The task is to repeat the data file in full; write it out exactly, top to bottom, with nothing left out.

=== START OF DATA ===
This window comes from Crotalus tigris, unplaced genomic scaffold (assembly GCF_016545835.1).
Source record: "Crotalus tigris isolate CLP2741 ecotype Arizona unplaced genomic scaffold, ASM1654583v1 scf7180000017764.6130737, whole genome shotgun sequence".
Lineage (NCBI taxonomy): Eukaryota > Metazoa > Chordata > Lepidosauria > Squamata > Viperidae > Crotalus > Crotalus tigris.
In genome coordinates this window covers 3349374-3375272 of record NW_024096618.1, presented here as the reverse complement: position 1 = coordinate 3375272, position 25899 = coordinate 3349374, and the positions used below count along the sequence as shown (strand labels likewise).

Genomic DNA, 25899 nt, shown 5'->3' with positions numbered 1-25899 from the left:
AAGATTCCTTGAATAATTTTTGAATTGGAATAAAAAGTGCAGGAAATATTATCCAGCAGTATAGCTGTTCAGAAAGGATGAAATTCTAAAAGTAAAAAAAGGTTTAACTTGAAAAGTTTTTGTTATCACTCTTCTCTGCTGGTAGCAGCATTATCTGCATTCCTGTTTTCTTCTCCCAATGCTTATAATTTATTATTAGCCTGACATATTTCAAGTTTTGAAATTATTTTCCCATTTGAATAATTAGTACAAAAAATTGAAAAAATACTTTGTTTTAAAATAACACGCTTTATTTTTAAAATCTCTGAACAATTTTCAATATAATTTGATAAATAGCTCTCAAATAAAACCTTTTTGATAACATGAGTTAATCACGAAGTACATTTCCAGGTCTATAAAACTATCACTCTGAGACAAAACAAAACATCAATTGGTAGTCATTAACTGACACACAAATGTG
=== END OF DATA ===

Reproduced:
This window comes from Crotalus tigris, unplaced genomic scaffold (assembly GCF_016545835.1).
Source record: "Crotalus tigris isolate CLP2741 ecotype Arizona unplaced genomic scaffold, ASM1654583v1 scf7180000017764.6130737, whole genome shotgun sequence".
Lineage (NCBI taxonomy): Eukaryota > Metazoa > Chordata > Lepidosauria > Squamata > Viperidae > Crotalus > Crotalus tigris.
In genome coordinates this window covers 3349374-3375272 of record NW_024096618.1, presented here as the reverse complement: position 1 = coordinate 3375272, position 25899 = coordinate 3349374, and the positions used below count along the sequence as shown (strand labels likewise).

Genomic DNA, 25899 nt, shown 5'->3' with positions numbered 1-25899 from the left:
AAGATTCCTTGAATAATTTTTGAATTGGAATAAAAAGTGCAGGAAATATTATCCAGCAGTATAGCTGTTCAGAAAGGATGAAATTCTAAAAGTAAAAAAAGGTTTAACTTGAAAAGTTTTTGTTATCACTCTTCTCTGCTGGTAGCAGCATTATCTGCATTCCTGTTTTCTTCTCCCAATGCTTATAATTTATTATTAGCCTGACATATTTCAAGTTTTGAAATTATTTTCCCATTTGAATAATTAGTACAAAAAATTGAAAAAATACTTTGTTTTAAAATAACACGCTTTATTTTTAAAATCTCTGAACAATTTTCAATATAATTTGATAAATAGCTCTCAAATAAAACCTTTTTGATAACATGAGTTAATCACGAAGTACATTTCCAGGTCTATAAAACTATCACTCTGAGACAAAACAAAACATCAATTGGTAGTCATTAACTGACACACAAATGTG